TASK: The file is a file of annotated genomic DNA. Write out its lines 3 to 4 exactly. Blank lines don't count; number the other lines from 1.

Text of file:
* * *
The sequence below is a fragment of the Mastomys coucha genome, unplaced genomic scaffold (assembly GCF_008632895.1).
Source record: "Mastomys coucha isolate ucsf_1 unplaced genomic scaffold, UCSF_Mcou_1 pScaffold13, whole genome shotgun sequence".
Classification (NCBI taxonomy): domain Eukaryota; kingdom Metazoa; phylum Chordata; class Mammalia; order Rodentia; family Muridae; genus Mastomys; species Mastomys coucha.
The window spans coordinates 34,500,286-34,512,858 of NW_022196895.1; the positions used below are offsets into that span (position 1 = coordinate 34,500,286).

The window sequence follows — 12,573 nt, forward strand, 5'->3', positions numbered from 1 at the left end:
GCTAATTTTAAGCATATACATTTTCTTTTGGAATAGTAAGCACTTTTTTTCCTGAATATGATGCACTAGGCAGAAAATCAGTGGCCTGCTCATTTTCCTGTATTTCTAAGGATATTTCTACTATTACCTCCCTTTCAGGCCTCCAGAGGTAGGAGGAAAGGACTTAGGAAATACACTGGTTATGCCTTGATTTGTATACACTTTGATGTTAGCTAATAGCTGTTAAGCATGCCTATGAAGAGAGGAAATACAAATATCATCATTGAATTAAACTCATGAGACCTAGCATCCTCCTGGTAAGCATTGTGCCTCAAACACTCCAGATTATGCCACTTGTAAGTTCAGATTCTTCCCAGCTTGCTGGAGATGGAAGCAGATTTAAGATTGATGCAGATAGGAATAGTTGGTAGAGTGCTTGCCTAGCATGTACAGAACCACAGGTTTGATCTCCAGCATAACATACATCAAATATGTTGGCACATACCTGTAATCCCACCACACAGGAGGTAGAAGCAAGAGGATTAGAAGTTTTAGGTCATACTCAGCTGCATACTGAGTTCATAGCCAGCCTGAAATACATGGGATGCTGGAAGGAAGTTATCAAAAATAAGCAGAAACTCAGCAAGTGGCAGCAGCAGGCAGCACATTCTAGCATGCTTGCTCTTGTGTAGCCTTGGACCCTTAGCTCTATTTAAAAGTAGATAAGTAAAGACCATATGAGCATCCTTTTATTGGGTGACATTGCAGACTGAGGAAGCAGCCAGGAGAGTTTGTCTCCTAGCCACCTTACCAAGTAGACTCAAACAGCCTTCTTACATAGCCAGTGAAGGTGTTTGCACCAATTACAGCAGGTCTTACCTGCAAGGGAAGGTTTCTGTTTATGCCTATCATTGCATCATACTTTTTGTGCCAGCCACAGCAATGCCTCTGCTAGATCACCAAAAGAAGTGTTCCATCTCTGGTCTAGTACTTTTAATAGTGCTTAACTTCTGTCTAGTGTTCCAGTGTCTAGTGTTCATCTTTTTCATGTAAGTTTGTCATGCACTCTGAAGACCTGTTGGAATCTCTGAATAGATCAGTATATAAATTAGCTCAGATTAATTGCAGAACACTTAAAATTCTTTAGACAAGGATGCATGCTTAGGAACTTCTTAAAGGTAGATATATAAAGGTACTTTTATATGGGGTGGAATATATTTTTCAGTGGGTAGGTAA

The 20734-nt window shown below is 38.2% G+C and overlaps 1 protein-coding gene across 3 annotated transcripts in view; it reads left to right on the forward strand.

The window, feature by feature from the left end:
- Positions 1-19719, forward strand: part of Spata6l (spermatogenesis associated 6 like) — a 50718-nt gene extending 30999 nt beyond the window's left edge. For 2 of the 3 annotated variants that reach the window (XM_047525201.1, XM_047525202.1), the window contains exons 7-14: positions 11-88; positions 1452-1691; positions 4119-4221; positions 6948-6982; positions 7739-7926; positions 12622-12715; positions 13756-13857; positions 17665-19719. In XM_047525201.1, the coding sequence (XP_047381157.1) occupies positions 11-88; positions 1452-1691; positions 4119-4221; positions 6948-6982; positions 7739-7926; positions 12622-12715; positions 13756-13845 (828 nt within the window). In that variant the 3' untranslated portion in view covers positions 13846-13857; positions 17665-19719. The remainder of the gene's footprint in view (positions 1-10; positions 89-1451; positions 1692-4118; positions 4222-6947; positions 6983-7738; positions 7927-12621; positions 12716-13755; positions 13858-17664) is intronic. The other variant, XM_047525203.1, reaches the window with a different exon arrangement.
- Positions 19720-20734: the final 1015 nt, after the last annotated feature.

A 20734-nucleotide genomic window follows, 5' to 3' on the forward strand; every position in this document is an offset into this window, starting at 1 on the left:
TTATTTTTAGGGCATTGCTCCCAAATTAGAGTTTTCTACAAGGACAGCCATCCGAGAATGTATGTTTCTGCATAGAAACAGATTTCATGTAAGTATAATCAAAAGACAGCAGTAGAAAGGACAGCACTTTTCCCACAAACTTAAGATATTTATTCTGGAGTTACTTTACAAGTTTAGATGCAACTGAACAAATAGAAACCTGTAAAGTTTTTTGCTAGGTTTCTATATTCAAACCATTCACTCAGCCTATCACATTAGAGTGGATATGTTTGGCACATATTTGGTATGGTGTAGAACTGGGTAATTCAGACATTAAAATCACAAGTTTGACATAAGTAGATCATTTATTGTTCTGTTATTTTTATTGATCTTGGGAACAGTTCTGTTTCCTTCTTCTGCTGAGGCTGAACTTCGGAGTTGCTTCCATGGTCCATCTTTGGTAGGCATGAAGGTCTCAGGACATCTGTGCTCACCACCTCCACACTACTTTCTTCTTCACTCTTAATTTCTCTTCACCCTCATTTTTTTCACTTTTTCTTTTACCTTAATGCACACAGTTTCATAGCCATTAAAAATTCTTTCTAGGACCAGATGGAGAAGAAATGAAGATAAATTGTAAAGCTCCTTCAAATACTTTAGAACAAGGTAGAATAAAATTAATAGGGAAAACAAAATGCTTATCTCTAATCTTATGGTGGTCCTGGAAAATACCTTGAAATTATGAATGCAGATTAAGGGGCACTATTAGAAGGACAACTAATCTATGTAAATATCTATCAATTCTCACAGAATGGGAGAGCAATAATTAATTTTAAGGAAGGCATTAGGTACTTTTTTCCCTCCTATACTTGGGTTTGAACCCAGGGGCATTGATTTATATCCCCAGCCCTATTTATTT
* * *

Classification (NCBI taxonomy): domain Eukaryota; kingdom Metazoa; phylum Chordata; class Mammalia; order Rodentia; family Muridae; genus Mastomys; species Mastomys coucha.
The window spans coordinates 34,500,286-34,512,858 of NW_022196895.1; the positions used below are offsets into that span (position 1 = coordinate 34,500,286).